You, too, can read some of these fictional comics from Heroes in the two volumes published in pleasant hardback books (transcribed by mortal artist Tim Sale).

 I did it! 

[Dec 2008]

   Artemis Fowl and the Time Paradox
by Eoin Colfer
First publication: 5 Jul 2008

In book six of the series, Artemis Fowl’s mother contracts a terminal disease for which the only possible cure lies in a species of lemur that Artemis made extinct eight years ago. The series is popular, but for me, the condescending tone of the series is its downfall.

 Oh, bless my bum-flap. Youre time travelers. 

[Dec 2014]

   Termination Point
by Peter Sullivan (Jason Bourque, director)
First release: 20 Jul 2008 (made-for-tv)

A scientist at a top-secret weapons facility creates a weapon that he then regrets. So he steals it and gets on a plane to Mexico with the head security agent’s family, hoping that having the family along will restrict the agent’s options. But the response is out of the agent’s hands when the president orders the plane shot down. Fortunatly, the scientist activates the weapon just before the missles strike the plane—well, partly fortunate: One copy of the plane and most of the passengers are blown into yesterday, while the scientist and the agent’s family survive in a null space that will first eat all of California and then the rest of the universe.

So, why were the dead passengers and one copy of the plane blown into yesterday? I never did figure that out; it had no bearing on the movie, except perhaps the filmmakers were Donnie Darko wannabes, and it provided a cheap wrap-up at the end.

 Hunky Farm Boy at the Beginning of the Movie: Whats the date today?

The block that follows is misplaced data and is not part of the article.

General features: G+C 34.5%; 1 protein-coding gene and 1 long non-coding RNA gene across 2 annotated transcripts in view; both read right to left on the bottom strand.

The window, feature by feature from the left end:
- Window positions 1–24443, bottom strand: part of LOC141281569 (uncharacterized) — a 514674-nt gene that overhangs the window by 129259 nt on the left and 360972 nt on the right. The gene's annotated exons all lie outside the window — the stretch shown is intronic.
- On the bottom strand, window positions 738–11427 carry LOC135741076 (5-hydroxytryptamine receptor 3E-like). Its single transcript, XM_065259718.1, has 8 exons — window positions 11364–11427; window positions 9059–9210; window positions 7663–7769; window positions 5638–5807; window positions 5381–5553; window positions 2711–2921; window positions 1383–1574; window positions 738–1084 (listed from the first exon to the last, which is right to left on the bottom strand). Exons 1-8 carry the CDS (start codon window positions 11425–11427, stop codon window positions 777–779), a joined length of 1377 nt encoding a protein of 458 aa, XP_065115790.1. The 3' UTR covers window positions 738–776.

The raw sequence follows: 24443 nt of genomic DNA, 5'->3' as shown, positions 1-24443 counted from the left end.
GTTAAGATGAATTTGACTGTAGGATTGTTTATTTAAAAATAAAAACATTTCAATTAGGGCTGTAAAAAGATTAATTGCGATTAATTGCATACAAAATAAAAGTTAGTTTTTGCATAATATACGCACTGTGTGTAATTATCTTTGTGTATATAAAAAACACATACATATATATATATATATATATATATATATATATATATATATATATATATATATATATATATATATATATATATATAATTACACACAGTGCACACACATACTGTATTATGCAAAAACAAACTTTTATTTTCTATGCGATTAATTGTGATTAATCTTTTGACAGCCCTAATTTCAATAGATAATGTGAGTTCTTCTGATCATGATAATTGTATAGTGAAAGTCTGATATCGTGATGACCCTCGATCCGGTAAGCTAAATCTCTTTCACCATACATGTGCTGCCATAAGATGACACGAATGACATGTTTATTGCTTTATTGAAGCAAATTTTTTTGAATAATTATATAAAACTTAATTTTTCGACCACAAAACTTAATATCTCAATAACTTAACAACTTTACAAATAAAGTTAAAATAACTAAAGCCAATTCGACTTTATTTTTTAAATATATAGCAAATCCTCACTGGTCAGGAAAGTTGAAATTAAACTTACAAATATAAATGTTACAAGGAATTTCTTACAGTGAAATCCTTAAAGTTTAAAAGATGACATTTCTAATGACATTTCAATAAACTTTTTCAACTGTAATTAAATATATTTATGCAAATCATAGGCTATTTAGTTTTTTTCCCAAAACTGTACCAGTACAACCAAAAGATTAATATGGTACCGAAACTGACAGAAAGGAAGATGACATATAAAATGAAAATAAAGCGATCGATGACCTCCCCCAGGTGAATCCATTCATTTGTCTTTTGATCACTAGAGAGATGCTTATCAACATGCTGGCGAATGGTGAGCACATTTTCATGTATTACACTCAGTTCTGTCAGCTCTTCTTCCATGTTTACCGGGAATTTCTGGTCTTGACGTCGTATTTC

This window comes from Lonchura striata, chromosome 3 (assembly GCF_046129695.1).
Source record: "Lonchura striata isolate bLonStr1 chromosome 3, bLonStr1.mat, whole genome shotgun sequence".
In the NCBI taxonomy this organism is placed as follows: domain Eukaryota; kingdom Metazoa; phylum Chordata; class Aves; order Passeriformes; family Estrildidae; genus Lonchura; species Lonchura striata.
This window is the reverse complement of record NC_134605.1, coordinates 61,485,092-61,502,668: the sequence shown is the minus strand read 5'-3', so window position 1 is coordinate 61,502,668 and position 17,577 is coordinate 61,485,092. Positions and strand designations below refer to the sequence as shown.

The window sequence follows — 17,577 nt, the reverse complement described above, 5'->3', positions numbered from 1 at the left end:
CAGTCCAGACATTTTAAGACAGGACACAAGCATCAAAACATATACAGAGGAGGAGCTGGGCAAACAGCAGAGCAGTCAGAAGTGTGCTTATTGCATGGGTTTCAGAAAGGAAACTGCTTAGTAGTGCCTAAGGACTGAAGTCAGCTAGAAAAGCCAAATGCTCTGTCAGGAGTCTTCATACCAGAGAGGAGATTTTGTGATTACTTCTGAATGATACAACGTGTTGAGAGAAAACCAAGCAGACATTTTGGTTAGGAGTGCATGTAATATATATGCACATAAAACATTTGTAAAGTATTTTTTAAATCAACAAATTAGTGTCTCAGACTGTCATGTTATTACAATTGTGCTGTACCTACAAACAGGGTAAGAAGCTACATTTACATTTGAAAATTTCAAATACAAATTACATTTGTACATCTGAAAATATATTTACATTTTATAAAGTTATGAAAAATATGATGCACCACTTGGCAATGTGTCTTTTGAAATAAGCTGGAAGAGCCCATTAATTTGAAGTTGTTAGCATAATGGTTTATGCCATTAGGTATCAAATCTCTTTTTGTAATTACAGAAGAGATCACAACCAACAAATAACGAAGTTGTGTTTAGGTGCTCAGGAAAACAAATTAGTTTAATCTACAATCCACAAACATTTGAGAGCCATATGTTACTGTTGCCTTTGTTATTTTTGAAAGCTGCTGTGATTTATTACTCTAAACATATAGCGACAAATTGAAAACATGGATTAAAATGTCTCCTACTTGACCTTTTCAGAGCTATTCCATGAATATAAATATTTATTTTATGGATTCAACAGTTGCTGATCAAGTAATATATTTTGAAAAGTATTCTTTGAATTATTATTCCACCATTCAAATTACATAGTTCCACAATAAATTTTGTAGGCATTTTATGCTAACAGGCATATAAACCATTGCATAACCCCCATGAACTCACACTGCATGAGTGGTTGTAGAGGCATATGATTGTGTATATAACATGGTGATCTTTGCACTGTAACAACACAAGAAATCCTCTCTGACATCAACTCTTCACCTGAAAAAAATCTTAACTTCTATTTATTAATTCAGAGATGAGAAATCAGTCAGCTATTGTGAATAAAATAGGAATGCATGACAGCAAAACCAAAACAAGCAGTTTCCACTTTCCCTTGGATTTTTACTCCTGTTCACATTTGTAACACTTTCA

Curvaceous Farm Girl: September second. Why?
H.F.B.: This [crashed] plane boarded tomorrow! 

[Jul 2015]

   100 Million BC
by Paul Bales (Griff Furst, director)
First release: 29 Jul 2008 (direct-to-dvd)

After discovering a 64-million-year-old message written on a cave wall, Dr. Frank Reno, a scientist on the original Philadelphia Experiment, leads a group of modern-day Navy SEALs back to the Cretaceous to rescue those who were lost back in that 1949 experiment leading to machine-guns-vs-dinosaurs, a t-rex in Los Angeles, and potential paradoxes for the original travelers.

 FRANK IT WASNT YOUR FAULT 

[Dec 2012]

   Stargate: Continuum
by Brad Wright (Martin Wood, director)
First release: 20 Jul 2008

The Stargate crew (including Captain O’Neill, of course) have tracked down the last of the clones of the infamous Goa’uld System Lords and are ready to kill him off to make the many universes safe, but in his last words, he reveals the the original Lord still lives. Indeed, he does! And hes traveled back to 1939 to sink the ship that was bringing the artifact that created the Stargate program in the first place. Even though his plan doesn’t fully succeed, various crew in the present start disappearing while others end up back in 1939 where they are rescued by a Stargateless Captain O’Neill from the future.

Thats just for starters. Yet to come are changes to the past and subsequent changes to change those changes back, all with no sensible model of time travel.

 Samantha: Guys, I hate to interrupt, but the temperatures falling. We just passed minus forty.
Daniel: Celcius or Fahrenheit? 

[Sep 2015]

   Eureka
created by Andrew Cosby and Jaime Paglia
First time travel: 19 Aug 2008

Sheriff Jack Carter is not the brainiest person in the top-secret government enclave of Eureka (though his daughter Zoe might be), but even so, he gets his share of solutions to the zany science project problems that arise, including bouts with a time-loop wedding (“I Do Over” on 18 Aug 2008), a trip to 1947 (“Founder's Day”), a series-ending anomoly for Jack and Zoe (“Just Another Day” on 16 Jul 2012), and other time anomolies.

 Zoe: Dad, did you just see . . .?
Carter: Yeah, Ill deal with that tomorrow. 

—from the series finale

[Jul 2006]

   Lost in Austen
by Guy Andrews
First episode: 3 Sep 2008

Amanda Price, a young 21st-century Englishwoman and devotee of Jane Austen, swaps places with the heroine of Pride and Prejudice.